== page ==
• Are you made to feel that your child’s dependence on you is a bad thing and that you’re ‘spoiling’ them?

A breastfeeding mother has to walk in the path of a bottle feeding mother everyday.  Our culture is bottle shaped, bottle orientated and bottle brainwashed.  I may be an educated woman but until I was a lactating mother I did not realise the extent of the formula hegemony that our culture is suffused in.  Formula feeding is branded to us as a choice; a personal decision that is based on our own particular lifestyle preferences.  Really?  How many people actually make an informed decision and not just a judgement?   I would say not many.  When I had my first child at twenty-one I formula fed and at the time I would have said that I made that decision, it was ‘my choice’, but in truth it wasn’t either a decision or choice, it was a knee-jerk reaction.  I wasn’t interested in breastfeeding, I made a judgement, I wasn’t the sort, I was too young, it was too demanding, I was on my own and besides my baby had the rest of my body let me keep my breasts!

I never looked into breastfeeding, it wasn’t an option my mind was closed and my fingers were firmly jammed in my ears.  I didn’t know the benefits of breastfeeding and I’m ashamed to say that I didn’t care, I was selfish and very resolute in my selfishness.  No-one around me challenged my thinking or should I say lack of thinking because no-one else I knew breastfed, therefore, it not a problem, I was following the norm.  When some twelve years later I discovered I was pregnant, again, no feeding decision had to made I would just do what I had done before, formula feed.  Upon my first midwife’s visit my partner was under strict instructions to say we were considering ‘breastfeeding’ when the reality was, we weren’t.  The midwife never raised the subject again with me, I was off the hook.

My change of heart about breastfeeding was a process of evolution.  A tiny seed was planted in my mind, probably from the desire to be the sort of person that breastfeed’s; if you like an imagining of an idealised me that doesn’t really exist.  At the time I was also working within a secured child protection unit and two lactating mothers came to stay.  The first and only two I had come across.  Part of my duties was to observe and record the daily care of these parents towards their children and this meant watching these mothers feeding their children.  To begin with they felt awkward and so did I, but after a few sessions it became natural and I began to see the true beauty of breastfeeding.  Through the course of one day I would see dozens of feeding sessions and I soon became aware of the stark contrasts between breast and bottle feeding.  The breastfed babies were more content, less fussy and did not seem to suffer from the chronic colic that the other babies did.  During a regular bottle feeding session I would record a page or two of the proceedings, whereas, conversely I would only write about half a page for the breastfeeding sessions.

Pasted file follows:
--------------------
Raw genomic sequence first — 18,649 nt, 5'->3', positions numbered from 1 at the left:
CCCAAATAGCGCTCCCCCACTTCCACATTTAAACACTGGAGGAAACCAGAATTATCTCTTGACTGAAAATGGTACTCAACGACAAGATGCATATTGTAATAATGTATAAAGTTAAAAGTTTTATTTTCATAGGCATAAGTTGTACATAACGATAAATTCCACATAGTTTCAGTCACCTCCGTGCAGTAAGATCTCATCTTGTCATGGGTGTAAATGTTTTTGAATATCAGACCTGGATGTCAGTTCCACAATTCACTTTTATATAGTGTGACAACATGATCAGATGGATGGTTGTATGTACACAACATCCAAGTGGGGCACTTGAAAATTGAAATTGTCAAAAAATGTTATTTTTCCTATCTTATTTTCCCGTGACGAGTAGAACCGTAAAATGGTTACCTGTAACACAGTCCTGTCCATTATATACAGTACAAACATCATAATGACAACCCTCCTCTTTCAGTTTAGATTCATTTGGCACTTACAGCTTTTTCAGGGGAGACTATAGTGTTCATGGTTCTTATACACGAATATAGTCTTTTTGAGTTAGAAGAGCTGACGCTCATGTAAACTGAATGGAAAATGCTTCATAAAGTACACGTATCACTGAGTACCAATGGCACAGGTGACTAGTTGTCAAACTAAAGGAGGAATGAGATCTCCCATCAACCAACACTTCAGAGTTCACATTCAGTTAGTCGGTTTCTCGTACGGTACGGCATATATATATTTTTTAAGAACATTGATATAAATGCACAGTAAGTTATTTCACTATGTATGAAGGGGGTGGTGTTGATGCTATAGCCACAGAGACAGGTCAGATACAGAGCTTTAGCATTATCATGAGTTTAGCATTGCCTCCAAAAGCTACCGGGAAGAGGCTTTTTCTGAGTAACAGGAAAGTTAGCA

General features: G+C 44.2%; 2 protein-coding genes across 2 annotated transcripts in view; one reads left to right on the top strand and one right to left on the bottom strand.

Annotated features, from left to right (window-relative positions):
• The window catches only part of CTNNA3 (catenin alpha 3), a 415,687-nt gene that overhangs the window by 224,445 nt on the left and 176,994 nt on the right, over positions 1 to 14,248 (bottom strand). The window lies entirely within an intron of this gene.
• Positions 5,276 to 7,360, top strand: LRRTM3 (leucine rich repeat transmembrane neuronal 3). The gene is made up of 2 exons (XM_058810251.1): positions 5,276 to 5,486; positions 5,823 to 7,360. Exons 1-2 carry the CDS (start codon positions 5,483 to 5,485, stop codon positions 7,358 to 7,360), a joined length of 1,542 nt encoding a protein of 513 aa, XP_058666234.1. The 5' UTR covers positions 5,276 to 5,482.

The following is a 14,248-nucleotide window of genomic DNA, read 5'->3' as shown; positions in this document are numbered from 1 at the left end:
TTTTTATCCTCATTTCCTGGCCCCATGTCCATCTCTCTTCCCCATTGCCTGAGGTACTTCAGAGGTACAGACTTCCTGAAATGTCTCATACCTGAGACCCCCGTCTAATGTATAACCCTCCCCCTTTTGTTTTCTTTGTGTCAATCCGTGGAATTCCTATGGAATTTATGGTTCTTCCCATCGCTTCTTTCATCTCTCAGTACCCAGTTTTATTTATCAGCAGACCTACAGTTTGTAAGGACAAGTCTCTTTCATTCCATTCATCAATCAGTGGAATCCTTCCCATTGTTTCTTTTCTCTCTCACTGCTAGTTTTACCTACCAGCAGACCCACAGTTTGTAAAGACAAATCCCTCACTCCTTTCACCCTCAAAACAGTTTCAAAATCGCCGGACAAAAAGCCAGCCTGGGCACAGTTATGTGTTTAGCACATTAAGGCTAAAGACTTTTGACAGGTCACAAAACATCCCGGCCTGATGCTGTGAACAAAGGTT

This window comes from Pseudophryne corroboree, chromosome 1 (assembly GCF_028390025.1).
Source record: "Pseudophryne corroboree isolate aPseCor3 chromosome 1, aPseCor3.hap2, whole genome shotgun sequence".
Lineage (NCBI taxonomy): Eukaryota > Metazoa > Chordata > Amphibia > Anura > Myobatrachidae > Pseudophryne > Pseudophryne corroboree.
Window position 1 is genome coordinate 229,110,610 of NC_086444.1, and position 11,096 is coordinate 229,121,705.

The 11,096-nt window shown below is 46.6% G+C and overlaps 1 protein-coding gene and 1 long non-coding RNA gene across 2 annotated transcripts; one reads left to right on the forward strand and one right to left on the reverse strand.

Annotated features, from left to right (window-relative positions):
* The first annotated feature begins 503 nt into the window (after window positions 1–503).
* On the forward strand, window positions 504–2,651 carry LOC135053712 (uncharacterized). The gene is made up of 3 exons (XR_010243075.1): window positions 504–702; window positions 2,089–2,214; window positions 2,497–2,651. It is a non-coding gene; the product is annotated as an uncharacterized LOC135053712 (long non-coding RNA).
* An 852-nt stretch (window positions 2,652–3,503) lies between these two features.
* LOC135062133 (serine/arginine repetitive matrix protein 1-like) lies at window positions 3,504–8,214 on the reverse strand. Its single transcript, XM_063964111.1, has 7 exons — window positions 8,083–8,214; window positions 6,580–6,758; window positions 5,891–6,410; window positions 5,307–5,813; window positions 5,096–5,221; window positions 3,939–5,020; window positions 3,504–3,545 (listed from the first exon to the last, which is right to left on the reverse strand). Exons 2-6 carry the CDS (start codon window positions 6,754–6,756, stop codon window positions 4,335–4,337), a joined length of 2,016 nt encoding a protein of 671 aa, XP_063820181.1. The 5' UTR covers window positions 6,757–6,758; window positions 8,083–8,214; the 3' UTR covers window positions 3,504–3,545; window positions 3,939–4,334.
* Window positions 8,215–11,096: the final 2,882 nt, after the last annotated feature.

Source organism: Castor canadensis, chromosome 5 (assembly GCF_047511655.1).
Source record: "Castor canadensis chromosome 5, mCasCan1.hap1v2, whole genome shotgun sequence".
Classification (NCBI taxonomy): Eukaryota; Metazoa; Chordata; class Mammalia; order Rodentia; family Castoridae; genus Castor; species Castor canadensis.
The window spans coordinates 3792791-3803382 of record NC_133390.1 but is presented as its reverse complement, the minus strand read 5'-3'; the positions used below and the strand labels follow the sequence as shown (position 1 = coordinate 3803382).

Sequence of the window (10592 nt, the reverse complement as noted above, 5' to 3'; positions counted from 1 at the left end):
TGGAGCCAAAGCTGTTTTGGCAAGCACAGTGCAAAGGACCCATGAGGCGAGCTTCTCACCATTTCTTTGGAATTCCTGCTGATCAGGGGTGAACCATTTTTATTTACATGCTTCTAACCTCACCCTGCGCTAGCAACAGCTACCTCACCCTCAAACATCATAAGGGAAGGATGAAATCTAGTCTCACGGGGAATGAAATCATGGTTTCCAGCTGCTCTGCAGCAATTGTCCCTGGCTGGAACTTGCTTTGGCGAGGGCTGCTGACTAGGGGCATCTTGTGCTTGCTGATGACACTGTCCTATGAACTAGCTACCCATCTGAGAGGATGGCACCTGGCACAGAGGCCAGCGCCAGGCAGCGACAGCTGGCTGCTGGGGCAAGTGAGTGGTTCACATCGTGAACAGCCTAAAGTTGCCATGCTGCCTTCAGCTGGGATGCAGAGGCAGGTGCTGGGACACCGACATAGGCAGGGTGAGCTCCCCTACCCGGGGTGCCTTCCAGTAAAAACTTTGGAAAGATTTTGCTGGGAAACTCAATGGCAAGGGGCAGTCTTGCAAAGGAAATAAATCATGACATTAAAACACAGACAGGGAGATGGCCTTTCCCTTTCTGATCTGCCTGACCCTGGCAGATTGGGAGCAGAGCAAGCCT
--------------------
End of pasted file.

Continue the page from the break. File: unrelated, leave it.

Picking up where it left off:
These mothers were not writhing around in pain, their nipples were not hanging off, their babies were not ravenous beasts.  I was finding less and less excuses for not researching into breastfeeding and viewing it as a viable option for my unborn child and me.  To begin with I kept my musings to myself, as I didn’t want the added pressure of other peoples thoughts and opinions on the subject.  During the coming months I read about breastfeeding in books and on-line, the more and more I read about it the more and more amazed and in awe I  became of our wondrous bodies.  I went from a position of ‘not on your nipples’ to I’m at least going to try it and I cannot tell you how glad I am that I made that decision.

It has not been easy being a breastfeeding mother in a culture that expects my son and I to fit into a bottle shaped mould.  I cannot count the times that people have enquired to how often and how long my son fed for in the early days and then when I responded they shook their heads and sucked their breath and told me they would not tolerate that.  Or the amount of times I’ve been told that ‘I’m ruining’ or ‘spoiling’ my child because of our physical proximity and his dependence on me as his mother.  I never would have imagined the worlds of difference between the ‘simple’ choice to feed from a breast or a bottle, but the reality is that they are a different language, a different way of being, a different culture.

I don’t think it is any coincidence that the boom in formula feeding came at a time of seismic cultural change; ironically we view this as a time of female ‘emancipation’ where science set us free from our biological constraints.  Our cultural veneration of science and its power to free us from disease, pain or inconvenience has turned our bodies into deviant and problematic entities that need to be tamed and controlled by the voodoo of modern science.  We no longer trust ourselves and our bodies to do what they are biologically programmed to do and instead we believe it is necessary and desirable to eradicate, medicate and fear any semblance of our animalistic biological roots.